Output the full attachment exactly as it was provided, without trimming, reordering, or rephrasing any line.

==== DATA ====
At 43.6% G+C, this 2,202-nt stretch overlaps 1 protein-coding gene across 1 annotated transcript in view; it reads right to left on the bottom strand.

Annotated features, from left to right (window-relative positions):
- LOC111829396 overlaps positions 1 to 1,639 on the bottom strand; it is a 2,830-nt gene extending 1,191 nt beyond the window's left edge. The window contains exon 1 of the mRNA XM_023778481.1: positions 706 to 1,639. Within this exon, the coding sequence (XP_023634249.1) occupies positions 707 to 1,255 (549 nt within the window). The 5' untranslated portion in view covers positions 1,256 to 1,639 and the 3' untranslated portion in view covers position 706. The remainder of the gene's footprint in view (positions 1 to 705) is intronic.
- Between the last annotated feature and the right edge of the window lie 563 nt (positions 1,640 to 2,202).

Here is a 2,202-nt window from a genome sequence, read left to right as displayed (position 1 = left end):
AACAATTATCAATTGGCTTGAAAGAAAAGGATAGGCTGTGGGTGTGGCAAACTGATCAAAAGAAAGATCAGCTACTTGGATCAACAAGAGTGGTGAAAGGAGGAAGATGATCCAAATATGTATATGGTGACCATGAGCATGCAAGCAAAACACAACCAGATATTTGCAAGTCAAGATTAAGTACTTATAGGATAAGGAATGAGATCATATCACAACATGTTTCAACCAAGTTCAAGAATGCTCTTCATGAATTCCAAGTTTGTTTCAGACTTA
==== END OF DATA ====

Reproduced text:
At 43.6% G+C, this 2,202-nt stretch overlaps 1 protein-coding gene across 1 annotated transcript in view; it reads right to left on the bottom strand.

Annotated features, from left to right (window-relative positions):
- LOC111829396 overlaps positions 1 to 1,639 on the bottom strand; it is a 2,830-nt gene extending 1,191 nt beyond the window's left edge. The window contains exon 1 of the mRNA XM_023778481.1: positions 706 to 1,639. Within this exon, the coding sequence (XP_023634249.1) occupies positions 707 to 1,255 (549 nt within the window). The 5' untranslated portion in view covers positions 1,256 to 1,639 and the 3' untranslated portion in view covers position 706. The remainder of the gene's footprint in view (positions 1 to 705) is intronic.
- Between the last annotated feature and the right edge of the window lie 563 nt (positions 1,640 to 2,202).

Here is a 2,202-nt window from a genome sequence, read left to right as displayed (position 1 = left end):
AACAATTATCAATTGGCTTGAAAGAAAAGGATAGGCTGTGGGTGTGGCAAACTGATCAAAAGAAAGATCAGCTACTTGGATCAACAAGAGTGGTGAAAGGAGGAAGATGATCCAAATATGTATATGGTGACCATGAGCATGCAAGCAAAACACAACCAGATATTTGCAAGTCAAGATTAAGTACTTATAGGATAAGGAATGAGATCATATCACAACATGTTTCAACCAAGTTCAAGAATGCTCTTCATGAATTCCAAGTTTGTTTCAGACTTA